The Hamlet of ZOUCH

Zouch Mill and the Island Hamlet of Zouch in Leicestershire

The Plaster Mill at Zouch c.June 1900 - (Nottingham Photographic Society)

History of the Mill


 An Ordnance Survey map of 1884


The Doomsday Book of 1086 records that a mill used for grinding corn was situated at Zouch which was probably where most of the local farmers took their grain to be ground into flour.

In 1776 an act was passed that enabled the canalisation of the River Soar from the River Trent as far as Loughborough and very quickly (work began in 1777 and was completed in 1778) the Zouch Cut was formed with its one solitary lock, the consequence of which was that the waterways became very busy with many arguments between Millers and Canal Authorities/Boatmen because too much water was being diverted into the mill stream to turn the mill wheel – often leaving the boats ‘Dried Out’ in shallow water. This all changed in 1800 when the Loughborough Navigation Company bought the mill for £1000 which also helped the water levels to be more controlled.

Sometime in the 1830’s the mill was rented by Paget and White, Worsted Spinners who also controlled the grinding of corn - Newspaper reports say there was 4 pairs of stones in use, two dressing machines and a smutter (machine used to remove impurities) their workforce coming mainly from the Hamlet as the census shows, but whilst the grinding of corn went on till 1863 when a fire stopped production[1] the equipment for Worsted Spinning was all put up for sale between 17th to 19th July 1855.[2] One wonders if the fortunes of the mill would have changed if the proposed Railway Branch Line had been constructed in 1835 connecting Zouch with Loughborough and the main railway network.[3] Nearby Hathern Station was not built untill 1868 (opened 19th February 1868) although the line from Leicester to Nottingham (LMS) was opened in 1839 by the Midland Counties Railway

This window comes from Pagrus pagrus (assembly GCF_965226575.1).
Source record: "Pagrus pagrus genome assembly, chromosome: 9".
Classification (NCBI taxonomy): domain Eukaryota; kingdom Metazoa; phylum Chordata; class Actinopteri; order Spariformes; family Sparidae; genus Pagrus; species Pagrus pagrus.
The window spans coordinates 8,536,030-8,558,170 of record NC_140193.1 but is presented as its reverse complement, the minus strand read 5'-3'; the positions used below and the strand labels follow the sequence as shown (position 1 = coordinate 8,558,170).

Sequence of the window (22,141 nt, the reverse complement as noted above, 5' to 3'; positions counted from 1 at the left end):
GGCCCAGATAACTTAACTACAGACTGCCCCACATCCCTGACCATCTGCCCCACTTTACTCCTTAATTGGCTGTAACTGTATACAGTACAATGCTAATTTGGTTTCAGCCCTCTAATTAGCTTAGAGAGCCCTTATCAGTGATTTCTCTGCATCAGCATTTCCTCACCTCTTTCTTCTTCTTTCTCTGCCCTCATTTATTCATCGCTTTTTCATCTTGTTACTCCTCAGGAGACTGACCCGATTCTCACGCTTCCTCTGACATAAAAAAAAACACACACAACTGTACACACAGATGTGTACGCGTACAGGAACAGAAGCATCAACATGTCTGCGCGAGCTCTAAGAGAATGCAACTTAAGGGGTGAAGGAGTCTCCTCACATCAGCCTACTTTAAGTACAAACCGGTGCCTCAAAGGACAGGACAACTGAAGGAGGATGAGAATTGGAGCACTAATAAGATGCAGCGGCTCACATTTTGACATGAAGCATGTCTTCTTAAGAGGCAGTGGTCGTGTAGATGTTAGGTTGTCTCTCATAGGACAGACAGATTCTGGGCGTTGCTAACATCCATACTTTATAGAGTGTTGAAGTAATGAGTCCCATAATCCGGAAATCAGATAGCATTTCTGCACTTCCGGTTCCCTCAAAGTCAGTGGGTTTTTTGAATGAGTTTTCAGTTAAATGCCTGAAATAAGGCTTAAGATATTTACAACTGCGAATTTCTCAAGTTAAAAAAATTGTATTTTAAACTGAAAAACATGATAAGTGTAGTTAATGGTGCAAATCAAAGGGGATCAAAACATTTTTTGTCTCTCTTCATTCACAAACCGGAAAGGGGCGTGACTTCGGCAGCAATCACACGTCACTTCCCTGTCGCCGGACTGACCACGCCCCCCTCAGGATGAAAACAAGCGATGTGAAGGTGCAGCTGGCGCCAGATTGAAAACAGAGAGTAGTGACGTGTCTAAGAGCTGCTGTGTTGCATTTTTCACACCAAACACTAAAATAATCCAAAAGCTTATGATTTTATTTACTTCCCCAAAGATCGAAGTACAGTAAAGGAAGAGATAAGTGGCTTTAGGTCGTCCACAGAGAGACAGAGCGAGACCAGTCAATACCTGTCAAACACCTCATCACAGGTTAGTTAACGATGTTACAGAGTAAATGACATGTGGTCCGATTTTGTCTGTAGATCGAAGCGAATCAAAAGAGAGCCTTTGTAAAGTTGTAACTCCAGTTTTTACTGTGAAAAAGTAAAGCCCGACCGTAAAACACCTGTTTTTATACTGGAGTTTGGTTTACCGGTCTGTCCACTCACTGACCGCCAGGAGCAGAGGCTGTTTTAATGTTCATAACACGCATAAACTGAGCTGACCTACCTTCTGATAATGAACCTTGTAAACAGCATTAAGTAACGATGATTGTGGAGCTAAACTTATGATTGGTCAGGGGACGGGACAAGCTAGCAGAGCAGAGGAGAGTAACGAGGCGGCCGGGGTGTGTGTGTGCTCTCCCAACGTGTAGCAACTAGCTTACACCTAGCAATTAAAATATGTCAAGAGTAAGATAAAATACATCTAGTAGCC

As mentioned, on the 10th July 1863 a fire destroyed much of the mill.[4] Ironically the horse drawn fire engines that were called out from nearby Loughborough took so long to get to Zouch that they were to late to prevent serious damage. Repairs which were estimated to be between £1200 and £1500 were quickly carried out but by 1864 Mr Paget had quit the mill and the lease was taken over by Mr Samuel Goodacre from Shepshed who became the new miller and greatly extended and converted the buildings into a ‘Plaster Mill’ by 1870 - the plaster coming in raw form from Gotham firstly by Horse Drawn Wagons then Steam Traction Engines or Lorries. After hammering the huge lumps of Gypsum on the wharf down to more manageable sizes, they were fed into the mill and eventually three different heaps of Gypsum were produced, Brown Coarse, Ordinary and Fine White which were then transported by Horse drawn Barges (Horses stabled at the mill) to Birmingham for use in the Paper & Plaster Industry.

In the early 1920’s a PETTERS petrol engine was installed to augment the power of the mill wheel and in 1925 Edgar Taylor purchased the Mill and once again it reverted to the grinding of corn until production was stopped by World War Two and the buildings were turned into flats.

1] Leicester Chronicle Saturday Feb 14th 1863

[2] Leicester Chronicle July 14th 1855 (Newspaper Advert)

[3] Leicester Chronicle Saturday 14th Feb 1835 (see Newspaper Cutting)

[4] Nottingham Guardian Friday 13th Feb 1863 (Newspaper report)

Zouch - The Mill Race